But no, this family, technically known as the Apiaceae, has maintained a steady following over the last decade or so, despite the relatively subdued colour schemes (usually yellow or white flowers, occasionally pink, or very rarely something brighter.) To the untrained eye they might be a little too reminiscent of weeds (cow parsley, hogweed and ground elder are in the same family) or vegetables (carrots, parsnips and celery likewise) for comfort. Nevertheless the often extravagant foliage and light lacy effect of the flower heads (and the fact that most are certainly not weeds) makes them very desirable to those gardeners who look for more than just big bright colours.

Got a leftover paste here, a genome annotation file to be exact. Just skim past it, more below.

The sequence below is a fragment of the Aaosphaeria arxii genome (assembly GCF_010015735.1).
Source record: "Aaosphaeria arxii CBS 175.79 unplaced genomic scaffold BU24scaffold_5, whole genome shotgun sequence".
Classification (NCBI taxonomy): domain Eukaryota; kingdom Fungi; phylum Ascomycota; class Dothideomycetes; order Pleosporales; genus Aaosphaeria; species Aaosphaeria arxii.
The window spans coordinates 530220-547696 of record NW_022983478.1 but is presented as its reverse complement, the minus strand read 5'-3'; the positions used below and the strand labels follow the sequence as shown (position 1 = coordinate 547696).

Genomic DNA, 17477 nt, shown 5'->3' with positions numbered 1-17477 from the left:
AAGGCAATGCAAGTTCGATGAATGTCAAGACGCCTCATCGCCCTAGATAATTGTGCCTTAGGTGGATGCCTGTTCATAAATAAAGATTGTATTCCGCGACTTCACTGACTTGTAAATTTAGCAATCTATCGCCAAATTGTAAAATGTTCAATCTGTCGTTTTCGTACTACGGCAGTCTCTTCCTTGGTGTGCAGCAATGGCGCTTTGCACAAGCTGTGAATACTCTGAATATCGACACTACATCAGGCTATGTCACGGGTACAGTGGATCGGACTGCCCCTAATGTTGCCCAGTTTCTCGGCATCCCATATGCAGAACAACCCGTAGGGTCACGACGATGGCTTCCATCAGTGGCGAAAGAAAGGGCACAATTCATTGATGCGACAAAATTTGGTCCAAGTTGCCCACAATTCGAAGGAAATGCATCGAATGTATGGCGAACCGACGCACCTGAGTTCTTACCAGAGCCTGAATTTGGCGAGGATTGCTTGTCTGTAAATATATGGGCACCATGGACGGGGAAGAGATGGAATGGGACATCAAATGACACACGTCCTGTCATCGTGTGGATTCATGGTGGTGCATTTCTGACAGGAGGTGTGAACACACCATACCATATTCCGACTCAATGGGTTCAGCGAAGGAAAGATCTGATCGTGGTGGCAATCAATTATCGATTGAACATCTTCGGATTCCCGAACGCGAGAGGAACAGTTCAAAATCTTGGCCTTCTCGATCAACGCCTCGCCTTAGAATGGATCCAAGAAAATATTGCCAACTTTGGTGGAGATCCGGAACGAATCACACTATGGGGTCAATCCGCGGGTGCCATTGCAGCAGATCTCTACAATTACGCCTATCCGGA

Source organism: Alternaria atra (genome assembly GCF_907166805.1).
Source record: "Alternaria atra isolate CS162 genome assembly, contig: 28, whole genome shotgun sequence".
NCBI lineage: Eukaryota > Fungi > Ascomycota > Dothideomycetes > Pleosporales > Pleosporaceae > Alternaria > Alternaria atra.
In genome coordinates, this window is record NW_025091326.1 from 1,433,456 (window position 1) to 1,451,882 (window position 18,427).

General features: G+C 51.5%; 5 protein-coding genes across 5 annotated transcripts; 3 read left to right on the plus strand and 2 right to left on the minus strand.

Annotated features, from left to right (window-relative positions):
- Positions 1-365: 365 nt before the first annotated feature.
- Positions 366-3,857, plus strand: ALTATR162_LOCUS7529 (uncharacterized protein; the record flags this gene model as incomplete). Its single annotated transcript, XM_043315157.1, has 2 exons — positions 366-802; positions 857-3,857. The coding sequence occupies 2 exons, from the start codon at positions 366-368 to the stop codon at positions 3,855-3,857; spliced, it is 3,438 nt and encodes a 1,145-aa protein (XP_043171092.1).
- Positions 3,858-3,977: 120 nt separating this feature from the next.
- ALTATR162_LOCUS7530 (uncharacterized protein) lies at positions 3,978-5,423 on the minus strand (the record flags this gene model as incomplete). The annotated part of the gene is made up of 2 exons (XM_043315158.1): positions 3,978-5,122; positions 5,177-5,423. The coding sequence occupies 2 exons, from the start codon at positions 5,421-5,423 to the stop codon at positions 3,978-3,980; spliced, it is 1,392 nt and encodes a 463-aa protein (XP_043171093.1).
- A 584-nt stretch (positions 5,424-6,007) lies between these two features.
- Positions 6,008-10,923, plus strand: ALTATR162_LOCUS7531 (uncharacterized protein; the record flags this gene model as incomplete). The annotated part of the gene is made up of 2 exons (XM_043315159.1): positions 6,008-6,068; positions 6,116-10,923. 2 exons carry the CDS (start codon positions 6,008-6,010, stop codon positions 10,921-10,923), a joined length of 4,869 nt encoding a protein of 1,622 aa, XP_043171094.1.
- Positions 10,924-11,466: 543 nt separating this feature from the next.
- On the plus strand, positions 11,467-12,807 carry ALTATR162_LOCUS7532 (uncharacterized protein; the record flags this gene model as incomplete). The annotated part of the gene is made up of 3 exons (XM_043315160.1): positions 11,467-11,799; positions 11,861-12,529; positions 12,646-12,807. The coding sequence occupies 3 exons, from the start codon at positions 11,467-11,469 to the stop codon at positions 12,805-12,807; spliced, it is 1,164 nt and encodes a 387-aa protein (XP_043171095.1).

As much a foliage plants as for flowers - an extraordinary species with pale grey finely lobed leaves on pale stems, topped with broad heads of pinkish flowers. For sunny freely drained sites, this species is usually monocarpic but easily raised from fresh seed.
Sold out for now, and no seed set this year, but hopefully I'll have more in the future
Our native Pepper Saxifrage, this is a fine low growing species with glossy narrow cut leaflets and whitish heads of flowers. Easy in any open sunny site. Perennial.
2L pots ~ £6
The classic big lush Angelica with big impressive glossy maroon umbels and bracts contrasting well with the fresh green foliage (something I personally prefer to the total darkness of some forms). To 6ft. For moist soils in sun or light shade.
Lots more umbellifers to come!